Sunday, May 4, 2014
Two smaller 5" x 4" albumin photos from a set of three showing a game in progress at Andover. Photos are mid to late 1880s. As has been mentioned previously in this blog, Andover was a significant feeder school for Yale. During the period of these photos Andover played such teams as Exeter, Tufts, Harvard Varsity, Harvard 2nd, Harvard Freshman, Dartmouth Varsity, MIT, Yale Freshman, Boston Latin and several other football teams.
Another more distant view of the Andover football field taken during the Andover - Harvard Varsity Football game of 1886. Photo appears in Phillips Academy Andover on Diamond, Track and Field.
Friday, May 2, 2014
United States Naval Academy team of 1889, captained by a very identifiable Albertus Catlin (holding the football). Navy played against St. Johns, Johns Hopkins, Dickinson, Lehigh, Virginia and the Washington All-Stars, coming away with a 4-1-1 record. This was a good enough record to take the title "Champions of the South", as is documented on the ball along with the year '89.
Catlin was the commanding officer of the Marine detachment of the USS Maine (Remember the Maine) in 1898, the year of her loss in Havana Harbor.
Collegiate football in the South lagged roughly a decade behind the Eastern schools in the North. Many of the schools were still smaller sized colleges and Universities catering to what was left of the wealthier class in the decades after the war, and there had not yet been the exposure to the game. Educators hired from the northern colleges helped to bring football to the South, although it was a slow process and there was initial disinterest in the sport.
It was only in the early 1890s that football was becoming an established sport in the south with a number of schools like Georgia, Georgia Tech, Alabama, Vanderbilt, Sewanee and Auburn fielding teams in addition to the earliest schools already playing the sport like Virginia, Johns Hopkins and Navy.
It was common practice particularly in the early years, but also up through the mid 1890s to arrange for games between two schools with back and forth correspondence by representatives of the teams. This, in addition to games that were starting to become routinely scheduled. The attached correspondence below is representative of how many of the games were arranged during this period.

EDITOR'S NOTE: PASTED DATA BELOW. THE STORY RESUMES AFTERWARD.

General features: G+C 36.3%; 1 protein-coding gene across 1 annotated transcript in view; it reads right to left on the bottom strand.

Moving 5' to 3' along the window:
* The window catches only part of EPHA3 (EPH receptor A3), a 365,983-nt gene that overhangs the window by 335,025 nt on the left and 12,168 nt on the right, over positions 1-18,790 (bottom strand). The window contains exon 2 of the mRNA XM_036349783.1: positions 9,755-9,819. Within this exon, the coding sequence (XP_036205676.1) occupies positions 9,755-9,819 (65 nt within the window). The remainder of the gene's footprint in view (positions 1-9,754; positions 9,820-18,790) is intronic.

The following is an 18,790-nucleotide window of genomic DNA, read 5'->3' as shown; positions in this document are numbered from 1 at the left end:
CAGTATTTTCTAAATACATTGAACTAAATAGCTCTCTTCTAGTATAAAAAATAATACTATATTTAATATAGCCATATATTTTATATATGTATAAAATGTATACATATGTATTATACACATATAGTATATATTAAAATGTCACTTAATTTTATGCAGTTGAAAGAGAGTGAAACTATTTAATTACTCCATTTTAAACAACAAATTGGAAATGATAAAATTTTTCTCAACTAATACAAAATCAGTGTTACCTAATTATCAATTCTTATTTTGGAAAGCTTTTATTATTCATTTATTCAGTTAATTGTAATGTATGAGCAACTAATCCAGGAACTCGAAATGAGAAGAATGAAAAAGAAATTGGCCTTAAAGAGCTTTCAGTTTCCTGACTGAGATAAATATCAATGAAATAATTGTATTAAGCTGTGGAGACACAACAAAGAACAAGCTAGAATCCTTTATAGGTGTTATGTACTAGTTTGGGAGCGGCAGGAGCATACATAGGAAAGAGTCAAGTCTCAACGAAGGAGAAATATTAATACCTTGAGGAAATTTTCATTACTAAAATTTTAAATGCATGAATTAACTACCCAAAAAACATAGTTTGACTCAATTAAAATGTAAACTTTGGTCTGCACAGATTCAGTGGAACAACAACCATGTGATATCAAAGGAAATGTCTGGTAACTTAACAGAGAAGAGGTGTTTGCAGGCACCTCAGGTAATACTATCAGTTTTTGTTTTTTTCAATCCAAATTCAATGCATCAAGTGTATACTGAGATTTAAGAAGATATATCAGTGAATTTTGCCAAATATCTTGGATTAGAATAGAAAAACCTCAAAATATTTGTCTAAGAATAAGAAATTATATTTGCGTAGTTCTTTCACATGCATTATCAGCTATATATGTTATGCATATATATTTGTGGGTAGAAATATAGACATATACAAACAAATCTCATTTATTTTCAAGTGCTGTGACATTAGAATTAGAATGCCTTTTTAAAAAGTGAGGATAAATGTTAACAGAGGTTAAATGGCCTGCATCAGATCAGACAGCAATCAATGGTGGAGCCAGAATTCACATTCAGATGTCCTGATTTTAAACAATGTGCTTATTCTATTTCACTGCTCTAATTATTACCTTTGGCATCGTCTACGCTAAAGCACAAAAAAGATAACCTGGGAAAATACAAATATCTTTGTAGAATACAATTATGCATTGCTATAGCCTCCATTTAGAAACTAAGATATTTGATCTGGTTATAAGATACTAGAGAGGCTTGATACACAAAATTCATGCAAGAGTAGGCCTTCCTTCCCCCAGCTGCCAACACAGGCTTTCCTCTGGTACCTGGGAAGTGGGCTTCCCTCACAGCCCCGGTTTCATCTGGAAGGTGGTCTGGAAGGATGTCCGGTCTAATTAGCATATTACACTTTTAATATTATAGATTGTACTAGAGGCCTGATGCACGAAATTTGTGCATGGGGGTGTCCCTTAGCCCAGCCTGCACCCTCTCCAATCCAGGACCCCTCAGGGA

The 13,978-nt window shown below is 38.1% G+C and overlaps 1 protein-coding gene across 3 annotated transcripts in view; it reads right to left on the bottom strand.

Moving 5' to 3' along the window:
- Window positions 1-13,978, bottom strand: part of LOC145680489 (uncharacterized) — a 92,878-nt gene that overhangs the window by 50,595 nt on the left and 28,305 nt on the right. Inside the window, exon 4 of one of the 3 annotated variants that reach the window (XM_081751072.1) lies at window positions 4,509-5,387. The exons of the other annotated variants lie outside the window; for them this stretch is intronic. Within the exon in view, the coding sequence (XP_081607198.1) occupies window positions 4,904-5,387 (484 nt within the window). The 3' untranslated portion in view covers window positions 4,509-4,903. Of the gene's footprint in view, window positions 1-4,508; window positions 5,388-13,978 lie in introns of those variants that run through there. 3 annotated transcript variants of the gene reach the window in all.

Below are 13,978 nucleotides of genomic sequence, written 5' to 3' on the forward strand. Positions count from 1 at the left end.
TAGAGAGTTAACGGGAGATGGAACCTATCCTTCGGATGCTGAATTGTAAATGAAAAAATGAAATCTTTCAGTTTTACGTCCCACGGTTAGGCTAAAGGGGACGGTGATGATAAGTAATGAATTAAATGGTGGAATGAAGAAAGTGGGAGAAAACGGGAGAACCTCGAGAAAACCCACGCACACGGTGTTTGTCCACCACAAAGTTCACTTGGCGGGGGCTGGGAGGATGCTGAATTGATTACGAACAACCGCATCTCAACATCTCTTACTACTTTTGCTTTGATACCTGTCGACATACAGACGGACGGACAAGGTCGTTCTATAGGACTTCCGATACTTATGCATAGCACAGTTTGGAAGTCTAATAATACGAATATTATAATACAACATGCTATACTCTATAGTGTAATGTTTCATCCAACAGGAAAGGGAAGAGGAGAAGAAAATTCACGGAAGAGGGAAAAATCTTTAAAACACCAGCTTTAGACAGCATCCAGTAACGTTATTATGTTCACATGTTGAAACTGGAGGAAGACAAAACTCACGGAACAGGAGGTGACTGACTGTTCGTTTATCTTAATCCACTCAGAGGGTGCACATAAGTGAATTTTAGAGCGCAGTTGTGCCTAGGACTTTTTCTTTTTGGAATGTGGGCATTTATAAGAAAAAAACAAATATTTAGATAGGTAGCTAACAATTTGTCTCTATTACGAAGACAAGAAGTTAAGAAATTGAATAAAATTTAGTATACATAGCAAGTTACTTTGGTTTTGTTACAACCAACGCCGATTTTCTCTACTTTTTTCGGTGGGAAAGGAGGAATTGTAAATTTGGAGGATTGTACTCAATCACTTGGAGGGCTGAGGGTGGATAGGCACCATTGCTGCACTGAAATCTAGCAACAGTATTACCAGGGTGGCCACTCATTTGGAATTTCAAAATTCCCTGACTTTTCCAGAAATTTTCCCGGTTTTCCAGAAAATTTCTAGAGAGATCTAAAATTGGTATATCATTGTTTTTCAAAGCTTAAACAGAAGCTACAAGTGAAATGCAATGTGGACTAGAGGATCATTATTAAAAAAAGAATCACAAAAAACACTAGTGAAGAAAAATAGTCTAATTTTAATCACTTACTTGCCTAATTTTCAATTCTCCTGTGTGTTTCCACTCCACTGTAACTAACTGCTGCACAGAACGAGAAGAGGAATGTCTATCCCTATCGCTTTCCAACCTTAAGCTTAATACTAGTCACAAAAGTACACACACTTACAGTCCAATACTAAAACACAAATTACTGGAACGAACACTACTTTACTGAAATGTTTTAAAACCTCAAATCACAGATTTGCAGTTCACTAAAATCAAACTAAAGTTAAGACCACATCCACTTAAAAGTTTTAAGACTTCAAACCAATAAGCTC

These letters are of particular interest to us as they reference the Champions or Championship of the South (see Navy photo above – Navy claiming the title “Champions of the South" in 1889). This championship was the most sought after and prestigious title of the time for colleges outside of the Northeast. It was more important to southern schools to be or not to be beaten by another southern or conference school than by a northern college, even of the magnitude of Yale.
The letters were sent from William W. Old, Jr., the team manager from the University of Virginia to Charles Poor, the manager of the Naval Academy (Annapolis) football team. The first letter of November 1, 1895 explains that for Virginia to play an extra game, as requested by Navy, could put winning the Championship of the South at risk, as men “in all probability would be laid out” and also the men are presently in a “crippled condition”(this is also referenced in the November 5th telegram shown below). Virginia states that they need to ready themselves for Vanderbilt on the 16th and Old explains that Virginia is not afraid of Navy, it is merely “striving” for the Championship of the South.The second letter, dated November 7, 1895, again stresses the importance of winning the Championship of the South, as Virginia has held it for three years and “cannot afford to lose it.